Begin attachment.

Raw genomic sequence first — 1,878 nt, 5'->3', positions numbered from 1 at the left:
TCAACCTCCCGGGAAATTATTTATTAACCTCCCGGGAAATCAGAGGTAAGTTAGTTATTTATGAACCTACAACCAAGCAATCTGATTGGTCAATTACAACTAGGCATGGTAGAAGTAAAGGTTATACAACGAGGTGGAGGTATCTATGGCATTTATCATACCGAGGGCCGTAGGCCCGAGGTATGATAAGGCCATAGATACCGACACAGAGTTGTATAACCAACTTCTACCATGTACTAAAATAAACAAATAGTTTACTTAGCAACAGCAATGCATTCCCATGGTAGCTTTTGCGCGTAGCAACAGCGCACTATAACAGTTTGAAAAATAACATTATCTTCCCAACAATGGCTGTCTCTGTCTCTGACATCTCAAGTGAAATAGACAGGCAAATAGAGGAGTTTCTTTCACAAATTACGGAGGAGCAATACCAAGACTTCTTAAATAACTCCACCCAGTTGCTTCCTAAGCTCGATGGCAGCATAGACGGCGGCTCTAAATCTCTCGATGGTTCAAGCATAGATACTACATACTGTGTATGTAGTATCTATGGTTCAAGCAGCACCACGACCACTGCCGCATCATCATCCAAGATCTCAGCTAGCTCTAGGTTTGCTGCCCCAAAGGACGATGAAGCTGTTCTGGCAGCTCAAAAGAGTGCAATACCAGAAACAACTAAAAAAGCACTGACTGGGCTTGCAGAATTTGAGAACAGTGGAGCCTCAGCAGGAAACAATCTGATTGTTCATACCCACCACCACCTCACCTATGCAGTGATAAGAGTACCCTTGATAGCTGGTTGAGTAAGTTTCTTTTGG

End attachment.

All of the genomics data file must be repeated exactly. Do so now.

Raw genomic sequence first — 1,878 nt, 5'->3', positions numbered from 1 at the left:
TCAACCTCCCGGGAAATTATTTATTAACCTCCCGGGAAATCAGAGGTAAGTTAGTTATTTATGAACCTACAACCAAGCAATCTGATTGGTCAATTACAACTAGGCATGGTAGAAGTAAAGGTTATACAACGAGGTGGAGGTATCTATGGCATTTATCATACCGAGGGCCGTAGGCCCGAGGTATGATAAGGCCATAGATACCGACACAGAGTTGTATAACCAACTTCTACCATGTACTAAAATAAACAAATAGTTTACTTAGCAACAGCAATGCATTCCCATGGTAGCTTTTGCGCGTAGCAACAGCGCACTATAACAGTTTGAAAAATAACATTATCTTCCCAACAATGGCTGTCTCTGTCTCTGACATCTCAAGTGAAATAGACAGGCAAATAGAGGAGTTTCTTTCACAAATTACGGAGGAGCAATACCAAGACTTCTTAAATAACTCCACCCAGTTGCTTCCTAAGCTCGATGGCAGCATAGACGGCGGCTCTAAATCTCTCGATGGTTCAAGCATAGATACTACATACTGTGTATGTAGTATCTATGGTTCAAGCAGCACCACGACCACTGCCGCATCATCATCCAAGATCTCAGCTAGCTCTAGGTTTGCTGCCCCAAAGGACGATGAAGCTGTTCTGGCAGCTCAAAAGAGTGCAATACCAGAAACAACTAAAAAAGCACTGACTGGGCTTGCAGAATTTGAGAACAGTGGAGCCTCAGCAGGAAACAATCTGATTGTTCATACCCACCACCACCTCACCTATGCAGTGATAAGAGTACCCTTGATAGCTGGTTGAGTAAGTTTCTTTTGG